Patients who undergo therapy before surgery spend less on care after
Surgery has become the treatment of choice for patients with severe hip or knee arthritis
Arthritis is one of the most common causes of disability in the U.S. Approximately 50 million Americans have been diagnosed with some form of arthritis, and about one of every three of these patients has reported being physically limited due to their condition. Osteoarthritis-often referred to as wear-and-tear arthritis is the most common form of the disease, and it can be especially troubling. In this type of arthritis, protective cartilage at the ends of bones gradually wears away, sometimes to the point where the bones begin rubbing against one another. Osteoarthritis that progresses to this point is referred to as end-stage arthritis, which often requires aggressive treatment. Total joint replacement surgery has now become the treatment of choice for end-stage arthritis of the hip or knee, and the rate of this surgery is only expected to increase in the future. To improve the outcomes and reduce the costs for patients who undergo surgery, physical therapy is commonly recommended before the procedure. Preoperative physical therapy, or "prehabilitation," prepares patients' bodies for the procedure and teaches them what to expect; however, research is limited on its effectiveness. For this reason, a study was conducted to investigate the association between prehabilitation and the use of care after surgery, as well as the associated costs of this treatment.
Data collected on nearly 5,000 patients
To conduct the study, researchers looked for medical records of patients who received treatment after having surgery for hip or knee osteoarthritis. This search led to a total of 4,733 patients being identified who fit the necessary criteria, and data related to their treatment was collected and analyzed. Researchers were particularly concerned with the care these patients received within 90 days after being discharged from the hospital, and the impact that pre-habilitation had on their use of care and its costs.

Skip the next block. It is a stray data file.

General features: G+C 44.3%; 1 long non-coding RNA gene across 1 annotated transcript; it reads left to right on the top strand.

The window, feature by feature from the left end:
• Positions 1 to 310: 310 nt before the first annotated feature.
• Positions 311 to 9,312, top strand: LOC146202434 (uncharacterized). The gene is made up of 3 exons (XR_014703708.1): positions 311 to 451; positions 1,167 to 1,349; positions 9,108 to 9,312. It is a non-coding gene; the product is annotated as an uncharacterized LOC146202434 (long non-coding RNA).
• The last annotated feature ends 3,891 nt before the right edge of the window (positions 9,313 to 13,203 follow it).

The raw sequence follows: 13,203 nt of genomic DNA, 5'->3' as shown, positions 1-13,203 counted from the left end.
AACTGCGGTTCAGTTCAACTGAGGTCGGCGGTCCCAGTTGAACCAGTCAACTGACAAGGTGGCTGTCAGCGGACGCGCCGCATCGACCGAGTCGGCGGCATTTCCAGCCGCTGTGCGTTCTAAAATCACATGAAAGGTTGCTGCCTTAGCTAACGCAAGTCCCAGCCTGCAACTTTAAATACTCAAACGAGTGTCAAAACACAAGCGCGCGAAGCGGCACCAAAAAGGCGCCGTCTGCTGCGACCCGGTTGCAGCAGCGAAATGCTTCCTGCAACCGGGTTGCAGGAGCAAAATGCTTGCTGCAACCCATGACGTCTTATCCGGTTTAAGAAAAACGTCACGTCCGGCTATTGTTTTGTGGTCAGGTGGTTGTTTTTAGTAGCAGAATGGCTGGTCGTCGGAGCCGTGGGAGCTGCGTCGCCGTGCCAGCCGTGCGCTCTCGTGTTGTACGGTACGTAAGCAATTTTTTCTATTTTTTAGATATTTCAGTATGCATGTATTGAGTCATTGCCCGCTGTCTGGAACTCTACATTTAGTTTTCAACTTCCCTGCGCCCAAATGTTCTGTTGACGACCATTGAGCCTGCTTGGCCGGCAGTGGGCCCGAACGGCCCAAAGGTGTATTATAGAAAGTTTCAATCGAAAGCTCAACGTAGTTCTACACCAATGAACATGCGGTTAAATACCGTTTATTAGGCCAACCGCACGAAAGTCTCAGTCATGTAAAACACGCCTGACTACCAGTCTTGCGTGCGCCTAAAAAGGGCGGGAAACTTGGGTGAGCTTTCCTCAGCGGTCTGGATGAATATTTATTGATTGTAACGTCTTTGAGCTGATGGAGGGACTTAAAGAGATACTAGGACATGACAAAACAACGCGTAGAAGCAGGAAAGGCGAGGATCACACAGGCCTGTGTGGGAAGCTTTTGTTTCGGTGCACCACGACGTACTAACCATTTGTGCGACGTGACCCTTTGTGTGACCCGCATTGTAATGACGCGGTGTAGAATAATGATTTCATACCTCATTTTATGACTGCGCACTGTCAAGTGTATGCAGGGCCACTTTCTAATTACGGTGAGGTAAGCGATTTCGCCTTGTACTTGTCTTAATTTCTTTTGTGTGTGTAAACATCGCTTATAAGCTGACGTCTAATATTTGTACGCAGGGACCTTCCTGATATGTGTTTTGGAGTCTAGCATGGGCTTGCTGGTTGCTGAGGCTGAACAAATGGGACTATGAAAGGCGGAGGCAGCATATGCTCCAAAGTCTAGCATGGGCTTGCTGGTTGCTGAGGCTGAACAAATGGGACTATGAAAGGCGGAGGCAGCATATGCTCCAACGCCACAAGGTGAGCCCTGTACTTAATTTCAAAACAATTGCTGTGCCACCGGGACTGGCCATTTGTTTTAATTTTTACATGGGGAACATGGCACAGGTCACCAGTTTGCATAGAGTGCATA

Pre-habilitation associated with a reduced use of care after surgery
Results showed that overall, 77% of the patients studied used some type of care services after having surgery. In patients who did not receive prehabilitation, 79.7% used these services, compared to only 54.2% of those who received prehabilitation. With further analysis, it was found that the prehabilitation was associated with a 29% reduction in after-surgery care. This reduced use of care resulted in a total savings of $1,215 per patient, which was mainly the result of fewer payments to skilled nursing facilities and home health care.
These findings support the use of preoperative physical therapy-or prehabilitation-in patients preparing for hip or knee replacement surgery, as it can reduce the need for patient care and its associated costs following the procedure. Individuals who are scheduled to have this type of surgery should therefore consider having a short course of physical therapy prior to their surgery date, in order to increase their chances of a successful outcome and quicker recovery.
- As reported in the October '14 issue of The Journal of Bone and Joint Surgery
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